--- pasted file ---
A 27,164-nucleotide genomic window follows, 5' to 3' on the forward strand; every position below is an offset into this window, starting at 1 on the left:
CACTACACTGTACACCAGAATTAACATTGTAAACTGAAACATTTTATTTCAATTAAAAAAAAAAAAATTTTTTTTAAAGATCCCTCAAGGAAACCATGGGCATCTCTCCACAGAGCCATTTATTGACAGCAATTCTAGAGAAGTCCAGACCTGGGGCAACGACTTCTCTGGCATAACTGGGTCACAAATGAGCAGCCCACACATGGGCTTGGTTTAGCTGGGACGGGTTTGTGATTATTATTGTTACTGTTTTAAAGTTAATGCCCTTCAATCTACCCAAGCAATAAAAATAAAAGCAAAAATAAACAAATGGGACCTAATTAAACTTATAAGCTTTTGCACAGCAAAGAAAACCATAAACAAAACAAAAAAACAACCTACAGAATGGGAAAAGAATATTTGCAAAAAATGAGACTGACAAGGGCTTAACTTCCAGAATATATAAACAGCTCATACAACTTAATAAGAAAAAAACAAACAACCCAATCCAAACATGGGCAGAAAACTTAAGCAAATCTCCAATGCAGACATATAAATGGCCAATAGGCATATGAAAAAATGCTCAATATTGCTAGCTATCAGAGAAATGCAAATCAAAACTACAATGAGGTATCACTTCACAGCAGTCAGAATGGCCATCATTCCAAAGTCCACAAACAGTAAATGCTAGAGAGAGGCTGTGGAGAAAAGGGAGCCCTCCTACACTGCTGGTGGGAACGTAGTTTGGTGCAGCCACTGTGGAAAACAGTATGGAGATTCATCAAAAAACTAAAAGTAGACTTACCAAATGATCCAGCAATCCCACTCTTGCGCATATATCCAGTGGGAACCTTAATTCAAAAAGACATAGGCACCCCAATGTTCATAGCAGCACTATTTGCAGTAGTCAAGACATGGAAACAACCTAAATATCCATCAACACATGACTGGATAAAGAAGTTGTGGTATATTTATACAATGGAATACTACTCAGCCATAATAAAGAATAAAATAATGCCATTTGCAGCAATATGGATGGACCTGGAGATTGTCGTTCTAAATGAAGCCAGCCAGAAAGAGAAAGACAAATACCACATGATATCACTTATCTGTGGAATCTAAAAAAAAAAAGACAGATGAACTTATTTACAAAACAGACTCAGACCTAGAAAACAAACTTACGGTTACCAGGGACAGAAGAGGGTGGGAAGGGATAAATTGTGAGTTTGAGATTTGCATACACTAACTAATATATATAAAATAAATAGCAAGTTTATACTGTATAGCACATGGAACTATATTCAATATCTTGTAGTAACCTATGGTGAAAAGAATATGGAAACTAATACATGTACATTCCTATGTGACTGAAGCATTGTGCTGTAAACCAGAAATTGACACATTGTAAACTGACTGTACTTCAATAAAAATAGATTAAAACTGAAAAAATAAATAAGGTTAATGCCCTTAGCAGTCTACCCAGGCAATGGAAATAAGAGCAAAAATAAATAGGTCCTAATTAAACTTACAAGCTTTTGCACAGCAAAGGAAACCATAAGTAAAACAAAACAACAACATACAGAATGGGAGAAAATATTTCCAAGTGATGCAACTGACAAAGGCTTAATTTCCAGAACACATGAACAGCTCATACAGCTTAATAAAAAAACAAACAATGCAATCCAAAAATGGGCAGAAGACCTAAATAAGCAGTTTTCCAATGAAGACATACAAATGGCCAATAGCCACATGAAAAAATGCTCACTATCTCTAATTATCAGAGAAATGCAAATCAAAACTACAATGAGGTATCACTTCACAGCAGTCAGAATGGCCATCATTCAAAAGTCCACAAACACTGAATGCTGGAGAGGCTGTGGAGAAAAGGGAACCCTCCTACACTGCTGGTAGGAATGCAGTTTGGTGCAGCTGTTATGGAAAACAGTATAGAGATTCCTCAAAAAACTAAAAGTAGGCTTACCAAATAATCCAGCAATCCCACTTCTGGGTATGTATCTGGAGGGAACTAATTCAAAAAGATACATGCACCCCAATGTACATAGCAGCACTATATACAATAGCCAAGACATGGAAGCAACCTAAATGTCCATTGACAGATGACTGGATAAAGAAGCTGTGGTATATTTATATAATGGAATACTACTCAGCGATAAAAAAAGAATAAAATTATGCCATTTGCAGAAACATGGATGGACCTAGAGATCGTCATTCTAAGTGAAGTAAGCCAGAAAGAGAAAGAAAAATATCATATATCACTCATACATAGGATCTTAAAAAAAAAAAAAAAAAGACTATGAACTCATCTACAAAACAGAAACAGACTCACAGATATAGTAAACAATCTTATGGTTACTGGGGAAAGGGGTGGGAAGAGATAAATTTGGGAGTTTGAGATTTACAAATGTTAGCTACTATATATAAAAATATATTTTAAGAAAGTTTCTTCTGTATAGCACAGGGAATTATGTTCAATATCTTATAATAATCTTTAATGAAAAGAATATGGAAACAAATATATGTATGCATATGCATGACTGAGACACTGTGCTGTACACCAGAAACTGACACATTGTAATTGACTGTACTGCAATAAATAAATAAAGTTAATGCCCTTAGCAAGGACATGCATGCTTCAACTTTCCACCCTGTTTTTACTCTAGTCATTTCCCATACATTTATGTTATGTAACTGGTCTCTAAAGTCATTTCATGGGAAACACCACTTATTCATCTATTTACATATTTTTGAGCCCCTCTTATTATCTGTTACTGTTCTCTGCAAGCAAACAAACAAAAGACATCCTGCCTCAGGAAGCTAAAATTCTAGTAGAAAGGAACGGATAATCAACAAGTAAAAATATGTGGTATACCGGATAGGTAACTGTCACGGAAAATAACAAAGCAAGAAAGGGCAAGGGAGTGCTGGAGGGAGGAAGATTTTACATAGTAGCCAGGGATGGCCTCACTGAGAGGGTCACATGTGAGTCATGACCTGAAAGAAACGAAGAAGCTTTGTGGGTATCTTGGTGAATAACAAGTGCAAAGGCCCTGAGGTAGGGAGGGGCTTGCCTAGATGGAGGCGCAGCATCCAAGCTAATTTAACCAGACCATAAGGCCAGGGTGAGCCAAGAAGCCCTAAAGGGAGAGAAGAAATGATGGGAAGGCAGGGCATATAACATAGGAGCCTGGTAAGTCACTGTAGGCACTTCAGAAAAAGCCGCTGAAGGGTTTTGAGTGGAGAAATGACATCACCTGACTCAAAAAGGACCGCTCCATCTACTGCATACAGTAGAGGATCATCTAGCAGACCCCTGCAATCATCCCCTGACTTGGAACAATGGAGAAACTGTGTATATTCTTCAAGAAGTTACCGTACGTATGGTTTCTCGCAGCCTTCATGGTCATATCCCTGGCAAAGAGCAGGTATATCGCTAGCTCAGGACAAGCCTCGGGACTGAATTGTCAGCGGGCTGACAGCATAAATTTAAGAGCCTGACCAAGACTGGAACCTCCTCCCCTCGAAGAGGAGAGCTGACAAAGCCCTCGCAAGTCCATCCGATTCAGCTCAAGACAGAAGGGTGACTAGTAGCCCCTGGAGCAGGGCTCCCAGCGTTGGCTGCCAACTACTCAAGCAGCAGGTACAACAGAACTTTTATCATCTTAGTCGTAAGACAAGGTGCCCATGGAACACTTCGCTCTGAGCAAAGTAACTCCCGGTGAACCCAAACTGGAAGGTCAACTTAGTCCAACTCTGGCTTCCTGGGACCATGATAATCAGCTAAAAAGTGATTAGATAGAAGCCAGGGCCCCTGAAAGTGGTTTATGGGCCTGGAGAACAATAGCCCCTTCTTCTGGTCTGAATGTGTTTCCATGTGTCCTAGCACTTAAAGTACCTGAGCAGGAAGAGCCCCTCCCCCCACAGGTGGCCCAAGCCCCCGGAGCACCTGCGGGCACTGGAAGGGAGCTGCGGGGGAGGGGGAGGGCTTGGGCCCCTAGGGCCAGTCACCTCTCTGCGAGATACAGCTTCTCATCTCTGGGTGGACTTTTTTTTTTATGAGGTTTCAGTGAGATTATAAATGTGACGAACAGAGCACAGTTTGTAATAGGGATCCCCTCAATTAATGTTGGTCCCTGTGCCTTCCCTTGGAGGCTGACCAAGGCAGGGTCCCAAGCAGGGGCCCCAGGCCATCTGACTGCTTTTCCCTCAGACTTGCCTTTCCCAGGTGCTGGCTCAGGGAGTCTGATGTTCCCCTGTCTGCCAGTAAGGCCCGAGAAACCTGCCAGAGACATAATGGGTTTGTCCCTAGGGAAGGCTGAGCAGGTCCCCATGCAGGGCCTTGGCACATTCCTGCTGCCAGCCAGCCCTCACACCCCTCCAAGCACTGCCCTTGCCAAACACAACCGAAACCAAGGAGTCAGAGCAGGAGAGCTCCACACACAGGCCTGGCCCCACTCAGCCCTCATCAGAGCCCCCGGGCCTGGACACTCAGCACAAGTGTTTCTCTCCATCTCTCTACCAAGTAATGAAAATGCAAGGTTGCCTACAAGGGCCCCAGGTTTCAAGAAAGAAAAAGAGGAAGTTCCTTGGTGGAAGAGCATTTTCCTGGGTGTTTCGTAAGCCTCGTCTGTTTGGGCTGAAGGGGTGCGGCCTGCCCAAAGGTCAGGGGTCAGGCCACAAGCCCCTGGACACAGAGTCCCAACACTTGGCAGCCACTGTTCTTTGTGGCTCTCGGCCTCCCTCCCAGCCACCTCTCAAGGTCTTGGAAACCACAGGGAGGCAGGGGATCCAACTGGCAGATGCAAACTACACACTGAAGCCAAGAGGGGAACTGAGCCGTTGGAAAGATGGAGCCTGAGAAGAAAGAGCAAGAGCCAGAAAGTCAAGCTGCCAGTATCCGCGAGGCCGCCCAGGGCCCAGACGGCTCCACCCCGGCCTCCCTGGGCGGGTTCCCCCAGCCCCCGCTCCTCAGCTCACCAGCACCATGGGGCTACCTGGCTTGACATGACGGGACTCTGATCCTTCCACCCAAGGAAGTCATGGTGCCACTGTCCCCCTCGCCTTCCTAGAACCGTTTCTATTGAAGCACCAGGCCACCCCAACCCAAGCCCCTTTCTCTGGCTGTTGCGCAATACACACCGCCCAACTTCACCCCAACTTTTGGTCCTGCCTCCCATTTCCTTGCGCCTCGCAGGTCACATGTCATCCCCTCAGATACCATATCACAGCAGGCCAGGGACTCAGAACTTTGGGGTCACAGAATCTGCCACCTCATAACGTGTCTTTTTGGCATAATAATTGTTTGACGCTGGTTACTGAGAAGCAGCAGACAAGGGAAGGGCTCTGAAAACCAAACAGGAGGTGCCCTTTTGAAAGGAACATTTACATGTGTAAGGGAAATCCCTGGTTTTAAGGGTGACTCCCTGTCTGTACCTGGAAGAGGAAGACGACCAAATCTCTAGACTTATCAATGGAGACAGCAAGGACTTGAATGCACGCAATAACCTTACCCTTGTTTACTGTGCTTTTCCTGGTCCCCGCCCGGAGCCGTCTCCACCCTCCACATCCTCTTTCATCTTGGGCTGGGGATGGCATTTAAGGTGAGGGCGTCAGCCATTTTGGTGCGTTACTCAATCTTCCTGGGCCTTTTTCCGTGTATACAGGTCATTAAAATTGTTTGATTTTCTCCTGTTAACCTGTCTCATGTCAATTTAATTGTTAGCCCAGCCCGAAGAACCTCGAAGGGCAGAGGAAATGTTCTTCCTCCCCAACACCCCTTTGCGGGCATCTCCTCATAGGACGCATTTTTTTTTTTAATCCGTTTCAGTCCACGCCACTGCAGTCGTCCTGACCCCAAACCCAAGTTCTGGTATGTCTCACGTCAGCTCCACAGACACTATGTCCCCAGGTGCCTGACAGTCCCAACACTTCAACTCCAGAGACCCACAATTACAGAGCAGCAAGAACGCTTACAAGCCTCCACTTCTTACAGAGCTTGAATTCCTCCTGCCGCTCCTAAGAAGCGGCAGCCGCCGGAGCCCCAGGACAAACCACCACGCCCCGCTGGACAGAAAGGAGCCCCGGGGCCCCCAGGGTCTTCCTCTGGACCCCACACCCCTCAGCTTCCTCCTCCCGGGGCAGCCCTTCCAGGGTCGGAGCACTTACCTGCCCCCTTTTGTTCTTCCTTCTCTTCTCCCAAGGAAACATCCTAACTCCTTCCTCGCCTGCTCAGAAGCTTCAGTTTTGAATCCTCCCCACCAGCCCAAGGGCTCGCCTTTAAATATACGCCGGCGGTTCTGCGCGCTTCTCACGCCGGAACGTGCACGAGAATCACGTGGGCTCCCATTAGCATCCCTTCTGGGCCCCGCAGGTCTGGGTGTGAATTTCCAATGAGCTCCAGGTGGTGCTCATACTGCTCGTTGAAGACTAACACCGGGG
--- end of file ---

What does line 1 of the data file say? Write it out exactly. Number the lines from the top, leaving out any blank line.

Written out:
A 27,164-nucleotide genomic window follows, 5' to 3' on the forward strand; every position below is an offset into this window, starting at 1 on the left: